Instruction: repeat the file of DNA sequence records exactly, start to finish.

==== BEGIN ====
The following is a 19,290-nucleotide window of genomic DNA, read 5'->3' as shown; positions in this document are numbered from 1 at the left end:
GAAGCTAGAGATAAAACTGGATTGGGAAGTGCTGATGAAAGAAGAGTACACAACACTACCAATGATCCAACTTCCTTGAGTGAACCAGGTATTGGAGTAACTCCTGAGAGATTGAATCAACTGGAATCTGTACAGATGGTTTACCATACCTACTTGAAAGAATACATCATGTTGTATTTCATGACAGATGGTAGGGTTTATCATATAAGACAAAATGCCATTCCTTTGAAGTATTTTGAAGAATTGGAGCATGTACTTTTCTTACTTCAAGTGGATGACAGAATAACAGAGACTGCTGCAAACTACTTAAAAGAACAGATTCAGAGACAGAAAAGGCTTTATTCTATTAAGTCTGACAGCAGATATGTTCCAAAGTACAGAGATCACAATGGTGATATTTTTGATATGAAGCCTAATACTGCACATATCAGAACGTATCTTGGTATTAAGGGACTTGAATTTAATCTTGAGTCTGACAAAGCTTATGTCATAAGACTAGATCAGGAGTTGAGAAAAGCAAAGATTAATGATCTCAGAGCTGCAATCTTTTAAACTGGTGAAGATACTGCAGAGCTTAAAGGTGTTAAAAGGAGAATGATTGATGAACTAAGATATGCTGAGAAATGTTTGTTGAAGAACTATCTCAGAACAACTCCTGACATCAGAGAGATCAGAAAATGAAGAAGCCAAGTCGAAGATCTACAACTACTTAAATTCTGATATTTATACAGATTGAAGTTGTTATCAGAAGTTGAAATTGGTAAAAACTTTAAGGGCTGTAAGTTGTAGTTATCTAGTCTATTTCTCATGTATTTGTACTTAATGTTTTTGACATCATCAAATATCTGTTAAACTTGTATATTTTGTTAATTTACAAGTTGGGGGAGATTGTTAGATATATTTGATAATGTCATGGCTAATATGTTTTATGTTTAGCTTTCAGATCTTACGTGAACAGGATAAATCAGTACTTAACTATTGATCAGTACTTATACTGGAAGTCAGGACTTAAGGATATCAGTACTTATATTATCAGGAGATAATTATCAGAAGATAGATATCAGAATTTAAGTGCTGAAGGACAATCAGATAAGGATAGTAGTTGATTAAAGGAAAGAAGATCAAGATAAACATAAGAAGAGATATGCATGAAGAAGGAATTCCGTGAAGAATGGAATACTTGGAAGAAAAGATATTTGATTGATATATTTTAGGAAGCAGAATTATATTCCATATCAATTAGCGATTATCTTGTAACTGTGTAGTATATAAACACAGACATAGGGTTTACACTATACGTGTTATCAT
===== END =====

The following is a 19,290-nucleotide window of genomic DNA, read 5'->3' as shown; positions in this document are numbered from 1 at the left end:
GAAGCTAGAGATAAAACTGGATTGGGAAGTGCTGATGAAAGAAGAGTACACAACACTACCAATGATCCAACTTCCTTGAGTGAACCAGGTATTGGAGTAACTCCTGAGAGATTGAATCAACTGGAATCTGTACAGATGGTTTACCATACCTACTTGAAAGAATACATCATGTTGTATTTCATGACAGATGGTAGGGTTTATCATATAAGACAAAATGCCATTCCTTTGAAGTATTTTGAAGAATTGGAGCATGTACTTTTCTTACTTCAAGTGGATGACAGAATAACAGAGACTGCTGCAAACTACTTAAAAGAACAGATTCAGAGACAGAAAAGGCTTTATTCTATTAAGTCTGACAGCAGATATGTTCCAAAGTACAGAGATCACAATGGTGATATTTTTGATATGAAGCCTAATACTGCACATATCAGAACGTATCTTGGTATTAAGGGACTTGAATTTAATCTTGAGTCTGACAAAGCTTATGTCATAAGACTAGATCAGGAGTTGAGAAAAGCAAAGATTAATGATCTCAGAGCTGCAATCTTTTAAACTGGTGAAGATACTGCAGAGCTTAAAGGTGTTAAAAGGAGAATGATTGATGAACTAAGATATGCTGAGAAATGTTTGTTGAAGAACTATCTCAGAACAACTCCTGACATCAGAGAGATCAGAAAATGAAGAAGCCAAGTCGAAGATCTACAACTACTTAAATTCTGATATTTATACAGATTGAAGTTGTTATCAGAAGTTGAAATTGGTAAAAACTTTAAGGGCTGTAAGTTGTAGTTATCTAGTCTATTTCTCATGTATTTGTACTTAATGTTTTTGACATCATCAAATATCTGTTAAACTTGTATATTTTGTTAATTTACAAGTTGGGGGAGATTGTTAGATATATTTGATAATGTCATGGCTAATATGTTTTATGTTTAGCTTTCAGATCTTACGTGAACAGGATAAATCAGTACTTAACTATTGATCAGTACTTATACTGGAAGTCAGGACTTAAGGATATCAGTACTTATATTATCAGGAGATAATTATCAGAAGATAGATATCAGAATTTAAGTGCTGAAGGACAATCAGATAAGGATAGTAGTTGATTAAAGGAAAGAAGATCAAGATAAACATAAGAAGAGATATGCATGAAGAAGGAATTCCGTGAAGAATGGAATACTTGGAAGAAAAGATATTTGATTGATATATTTTAGGAAGCAGAATTATATTCCATATCAATTAGCGATTATCTTGTAACTGTGTAGTATATAAACACAGACATAGGGTTTACACTATACGTGTTATCAT